Saturday, November 24, 2007

Rising sea levels to take toll on China

China Daily: Rising sea levels and falling river water volumes - as forecast in the latest UN report on climate change - could drastically alter weather patterns and cause huge economic losses in China, a senior meteorological official warned Thursday. Luo Yong, deputy director of the Beijing Climate Center affiliated to the China Meteorological Administration (CMA), said there will be more typhoons, floods and land subsidence as a result of global warming. The report by the Intergovernmental Panel on Climate Change released in Spain last Saturday said "human activities could lead to abrupt or irreversible climate changes and impacts".

It said that even if factories were shut down and cars taken off roads, the average sea level will rise up to 140 cm over the next 1,000 years from the pre-industrial period of around 1850. In the next 100 years, it said, sea levels will rise by 18-51 cm. More frequent and heavy floods require China - which has an 18,000-km coastline on the mainland - "to build coastal facilities of higher standard," Luo told a press conference. As coastal regions are economically developed areas, the loss from typhoons and floods will be magnified, Luo said. He also warned that higher sea levels will lead to further land subsidence, which is already being seen in some coastal areas.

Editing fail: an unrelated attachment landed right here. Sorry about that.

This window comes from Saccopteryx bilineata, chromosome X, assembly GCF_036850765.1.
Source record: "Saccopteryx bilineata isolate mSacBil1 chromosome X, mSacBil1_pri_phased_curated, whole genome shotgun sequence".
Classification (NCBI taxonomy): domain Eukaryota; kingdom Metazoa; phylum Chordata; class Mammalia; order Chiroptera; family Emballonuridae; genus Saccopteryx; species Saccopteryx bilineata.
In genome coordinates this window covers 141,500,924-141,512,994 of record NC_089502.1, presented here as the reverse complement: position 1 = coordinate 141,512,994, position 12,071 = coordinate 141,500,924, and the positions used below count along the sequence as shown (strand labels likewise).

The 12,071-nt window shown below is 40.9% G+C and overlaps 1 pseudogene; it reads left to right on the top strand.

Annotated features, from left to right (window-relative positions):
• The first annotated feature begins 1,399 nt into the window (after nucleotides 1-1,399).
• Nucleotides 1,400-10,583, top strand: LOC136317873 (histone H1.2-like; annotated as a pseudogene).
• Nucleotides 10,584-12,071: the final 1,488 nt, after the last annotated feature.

Another major threat from global warming is water shortage, Luo said. In the past 50 years, the six major rivers in the country have seen their water volumes reduced sharply, especially those in the north, such as the Yellow and Huaihe rivers. Ground water storage has also dropped markedly, he added. The water shortage will take a toll on the farming sector, hurting grain production; and industrial and domestic consumption will be affected, he said. Luo said that China will possibly see more flooding in the north and drought in the south, the reverse of the current weather pattern. Song Dong, an official from the Ministry of Foreign Affairs, said next month's international talks on global warming in Bali, Indonesia, are expected to focus on greenhouse gas cuts by rich countries and the transfer of more clean technology to developing nations.

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